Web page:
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In two short years, a reform movement led by ex-generals has transformed a junta-run backwater into Asia’s new investment attraction. But there's a catch. Yangon is no ready-made Shanghai. Long neglected, the country's infrastructure leaves much to be desired. And many of the resources that make Myanmar so compelling in the first place lie in the jungle under the careful watch of guerrilla fighters. Still, the companies have come, and the money is flowing. Cue the gold rush. GlobalPost's Patrick Winn investigates.

Guerrilla economics in Myanmar’s 'black zone'

In resource-rich Myanmar, militias guard the goods.

they are only one of a dozen armed factions in Myanmar drawn along ethnic lines.

To the north of their terrain, the Shan, the nation’s second-largest ethnicity, have long patrolled lands blanketed in lavender poppy fields. Farther north, the Wa, once infamous as headhunters, man a 30,000-strong army friendly with China. Farther north still, war simmers between state troops and the Kachin, whose forces roam turf replete with jade and exquisite timber.

The ruling Burmese have used brute force to suppress these groups and prevent the nation’s splintering into multiple Balkanized states. In areas too defiant to conquer, central reign competes with warlordism. Marginalizing minorities has driven many groups toward classic revenue sources for irregular armies around the world: narcotics, such as opium and cheap speed, as well as resource concessions with powerful foreign interests, namely from China.

Cease-fires with ethnic armies, some of which agreed years ago to act as state-sanctioned “border guard forces,” have paved the way for Burmese firms to set up industrial projects, logging zones and mines generating cash for tycoons with military connections.

Even in Karen State, business-minded KNLA commanders sign off on logging and mining enterprises for a fee. According to watchdog groups, such as the Burma Environmental Working Group, these projects can be just as destructive as their government-backed counterparts.

Along rivers where peasants once panned for gold flecks, larger mining operators blast the soil with industrial water hoses and spill toxins into the waters. One of the most lucrative extraction zones, called Shwegyin, has been a flash point for conflict between state and guerrilla forces.

“Our side gets a lot of tax money from these mines. But it destroys land that people depend on for rice and fish,” said Eha Thoo Lay Soe, a 19-year-old student whose village sits near a gold mine. “People that don’t understand politics and strategy get corrupted by payoffs. In the end, they have nothing.”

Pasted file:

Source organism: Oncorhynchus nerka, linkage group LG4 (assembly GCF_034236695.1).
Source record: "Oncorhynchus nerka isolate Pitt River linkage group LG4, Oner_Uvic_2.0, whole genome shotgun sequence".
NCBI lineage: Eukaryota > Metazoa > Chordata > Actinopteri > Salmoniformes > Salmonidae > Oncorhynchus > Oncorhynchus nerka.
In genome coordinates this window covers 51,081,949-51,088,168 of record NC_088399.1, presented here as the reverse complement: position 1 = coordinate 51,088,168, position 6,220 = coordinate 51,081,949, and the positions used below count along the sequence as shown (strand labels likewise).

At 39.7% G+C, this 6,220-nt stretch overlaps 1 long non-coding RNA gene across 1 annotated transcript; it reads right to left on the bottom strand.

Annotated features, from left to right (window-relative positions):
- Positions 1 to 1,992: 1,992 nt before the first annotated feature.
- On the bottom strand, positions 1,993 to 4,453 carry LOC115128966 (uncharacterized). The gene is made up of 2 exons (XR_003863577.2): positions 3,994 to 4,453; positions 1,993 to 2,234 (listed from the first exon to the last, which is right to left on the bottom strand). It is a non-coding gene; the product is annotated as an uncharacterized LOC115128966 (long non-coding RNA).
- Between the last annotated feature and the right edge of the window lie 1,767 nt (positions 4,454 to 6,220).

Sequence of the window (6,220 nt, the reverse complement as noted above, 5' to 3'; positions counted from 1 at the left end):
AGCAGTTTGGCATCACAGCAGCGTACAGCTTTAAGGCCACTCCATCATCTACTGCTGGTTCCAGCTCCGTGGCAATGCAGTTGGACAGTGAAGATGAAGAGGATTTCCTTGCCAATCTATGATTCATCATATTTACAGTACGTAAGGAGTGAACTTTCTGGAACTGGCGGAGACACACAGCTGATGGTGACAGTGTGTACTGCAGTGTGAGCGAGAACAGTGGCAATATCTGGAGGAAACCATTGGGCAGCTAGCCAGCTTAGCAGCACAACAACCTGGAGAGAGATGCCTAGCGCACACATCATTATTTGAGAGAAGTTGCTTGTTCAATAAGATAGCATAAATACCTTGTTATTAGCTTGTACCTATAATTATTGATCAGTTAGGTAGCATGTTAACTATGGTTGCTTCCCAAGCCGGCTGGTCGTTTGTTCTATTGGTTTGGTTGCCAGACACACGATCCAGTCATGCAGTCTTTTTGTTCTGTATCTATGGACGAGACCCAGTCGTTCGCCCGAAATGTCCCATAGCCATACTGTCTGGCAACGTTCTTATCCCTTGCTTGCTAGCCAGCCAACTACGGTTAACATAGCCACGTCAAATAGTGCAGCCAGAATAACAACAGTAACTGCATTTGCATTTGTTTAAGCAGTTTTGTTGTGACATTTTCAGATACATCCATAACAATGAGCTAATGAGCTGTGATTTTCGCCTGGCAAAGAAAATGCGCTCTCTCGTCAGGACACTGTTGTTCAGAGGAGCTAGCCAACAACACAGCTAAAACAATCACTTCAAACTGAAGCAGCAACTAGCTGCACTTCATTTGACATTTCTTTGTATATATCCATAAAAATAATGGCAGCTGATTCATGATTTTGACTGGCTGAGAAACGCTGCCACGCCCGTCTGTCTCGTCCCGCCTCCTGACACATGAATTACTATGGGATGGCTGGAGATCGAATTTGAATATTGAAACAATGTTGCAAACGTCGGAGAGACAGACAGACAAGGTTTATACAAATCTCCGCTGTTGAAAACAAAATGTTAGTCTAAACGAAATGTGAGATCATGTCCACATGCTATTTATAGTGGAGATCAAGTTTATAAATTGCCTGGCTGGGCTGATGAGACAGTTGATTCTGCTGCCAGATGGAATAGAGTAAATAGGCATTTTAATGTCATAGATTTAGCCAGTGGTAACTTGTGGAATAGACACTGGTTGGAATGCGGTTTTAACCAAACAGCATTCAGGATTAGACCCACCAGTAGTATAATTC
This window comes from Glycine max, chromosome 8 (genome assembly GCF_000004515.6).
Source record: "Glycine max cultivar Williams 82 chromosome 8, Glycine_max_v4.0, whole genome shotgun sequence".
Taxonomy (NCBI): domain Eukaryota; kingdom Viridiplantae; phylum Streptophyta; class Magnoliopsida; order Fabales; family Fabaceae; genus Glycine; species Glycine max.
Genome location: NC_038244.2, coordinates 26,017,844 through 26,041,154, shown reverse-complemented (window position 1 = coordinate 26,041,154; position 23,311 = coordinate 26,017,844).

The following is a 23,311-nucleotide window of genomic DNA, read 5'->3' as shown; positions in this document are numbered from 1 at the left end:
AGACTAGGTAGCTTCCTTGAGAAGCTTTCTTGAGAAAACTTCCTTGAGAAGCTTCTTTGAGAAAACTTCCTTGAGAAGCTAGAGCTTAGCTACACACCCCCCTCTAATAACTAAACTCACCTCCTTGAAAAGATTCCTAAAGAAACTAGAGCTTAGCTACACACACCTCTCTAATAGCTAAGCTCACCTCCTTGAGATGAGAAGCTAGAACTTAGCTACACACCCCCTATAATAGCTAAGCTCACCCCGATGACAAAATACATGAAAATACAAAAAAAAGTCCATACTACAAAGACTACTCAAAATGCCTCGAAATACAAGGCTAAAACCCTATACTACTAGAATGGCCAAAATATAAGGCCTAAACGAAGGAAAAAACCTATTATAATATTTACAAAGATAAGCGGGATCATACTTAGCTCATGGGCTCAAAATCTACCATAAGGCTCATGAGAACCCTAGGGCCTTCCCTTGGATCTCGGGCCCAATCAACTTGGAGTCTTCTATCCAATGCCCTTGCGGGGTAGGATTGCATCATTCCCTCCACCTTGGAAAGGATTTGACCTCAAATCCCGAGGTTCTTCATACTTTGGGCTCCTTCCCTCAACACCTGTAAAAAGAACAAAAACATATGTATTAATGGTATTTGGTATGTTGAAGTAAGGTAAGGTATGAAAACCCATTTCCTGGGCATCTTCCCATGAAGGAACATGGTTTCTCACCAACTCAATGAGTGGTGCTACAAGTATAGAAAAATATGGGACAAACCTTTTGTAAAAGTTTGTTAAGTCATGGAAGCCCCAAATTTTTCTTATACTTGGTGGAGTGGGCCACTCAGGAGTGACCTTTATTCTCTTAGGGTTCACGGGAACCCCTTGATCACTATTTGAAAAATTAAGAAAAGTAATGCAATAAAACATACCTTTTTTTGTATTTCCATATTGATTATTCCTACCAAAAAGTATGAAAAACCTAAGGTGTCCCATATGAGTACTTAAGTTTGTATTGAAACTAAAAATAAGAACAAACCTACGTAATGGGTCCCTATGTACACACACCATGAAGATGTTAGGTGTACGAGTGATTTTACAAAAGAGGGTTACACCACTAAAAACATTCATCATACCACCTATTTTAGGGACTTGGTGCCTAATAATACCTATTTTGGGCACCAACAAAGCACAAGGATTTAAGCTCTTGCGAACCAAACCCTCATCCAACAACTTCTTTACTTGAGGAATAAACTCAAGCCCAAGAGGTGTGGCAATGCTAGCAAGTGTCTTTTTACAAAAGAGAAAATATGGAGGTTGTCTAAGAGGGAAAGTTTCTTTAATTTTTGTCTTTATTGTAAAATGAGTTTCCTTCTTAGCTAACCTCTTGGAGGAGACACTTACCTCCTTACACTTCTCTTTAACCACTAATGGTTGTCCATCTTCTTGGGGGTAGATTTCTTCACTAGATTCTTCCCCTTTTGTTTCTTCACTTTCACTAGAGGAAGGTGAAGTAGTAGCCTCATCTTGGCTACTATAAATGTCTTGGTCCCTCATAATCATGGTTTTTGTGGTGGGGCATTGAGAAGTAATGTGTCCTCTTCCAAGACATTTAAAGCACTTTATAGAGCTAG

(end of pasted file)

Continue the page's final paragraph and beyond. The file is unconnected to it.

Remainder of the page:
But the KNLA, unlike the government, at least offers villagers a channel to complain when projects grow too harmful, said General Baw Kyaw Heh. “It’s a calculation based on benefit and harm. We try to figure out an outsider’s motives and whether we can trust them. If we’re confident in their plans, we might let them in,” he said. “But when people complain, we stop.”

Prior to 2007, when the Thai and Myanmar governments hoped to start construction on a Salween River hydro-power dam, the general built a camp overlooking the site and posted soldiers to fend off surveyors. It worked. The roughly $3 billion dam project titled Wei Gyi — translation: big whirlpool — was halted.

“The Burmese government will sell a piece of paper to allow business here. They don’t give a damn what the KNLA thinks,” said May Oo Mutraw, a member of a Karen National Union peace negotiation team in government talks. “But business people have learned quite well that they need our approval too.”

Baby-faced Cynics

As the Karen National Union’s leadership ages, the group is training young Karen to navigate future challenges. But like their elders, the best and brightest at the union’s “New Generation” school are shaped by childhood experiences steeped in raw violence.

“I was born in a Burmese jail,” said Poe Taung, whose name translates as “Mr. Prison.” His mother, he said, was too weighed down with his fetus to escape army intruders that shot his father dead. “In prison, my mom was too malnourished to give me milk. She was forced to give me away to a relative.”

Each of his schoolmates has an equally troubling backstory: one born in a jungle clearing, another with memories of huts set aflame, yet another who witnessed troops shooting his family’s pigs. Several were conscripted by the KNLA, which requests one healthy male or female from each Karen family.

As young men, they are not indifferent to the fruits of development: mobile phones, electricity and jobs. “What I want most is transportation,” said Htaw Gay Soe, a 22-year-old student at the New Generation school. “Look at how we have to climb a mountain just to get anywhere!”

“Cars, phones, of course we want all that,” he said. “But first we need an educated class. Without that, it’s useless, because everything will just be run by someone else. Investors can be scary to us.”

That Karen leaders are attempting a cease-fire suggests that, however cynical, they are aspiring toward change. If the war ends, some senior leaders contend the KNLA could be transformed into a regional force modeled on the US National Guard.

But when asked to describe the future, the young Karen chosen to guide their people to prosperity sound much like their elders: world weary and dry on faith.

“I will be a grandfather one day,” said Eh Htoo, a 22-year-old guerrilla cadet. “And we’ll still be fighting. Maybe between now and then I can help drive them farther back.”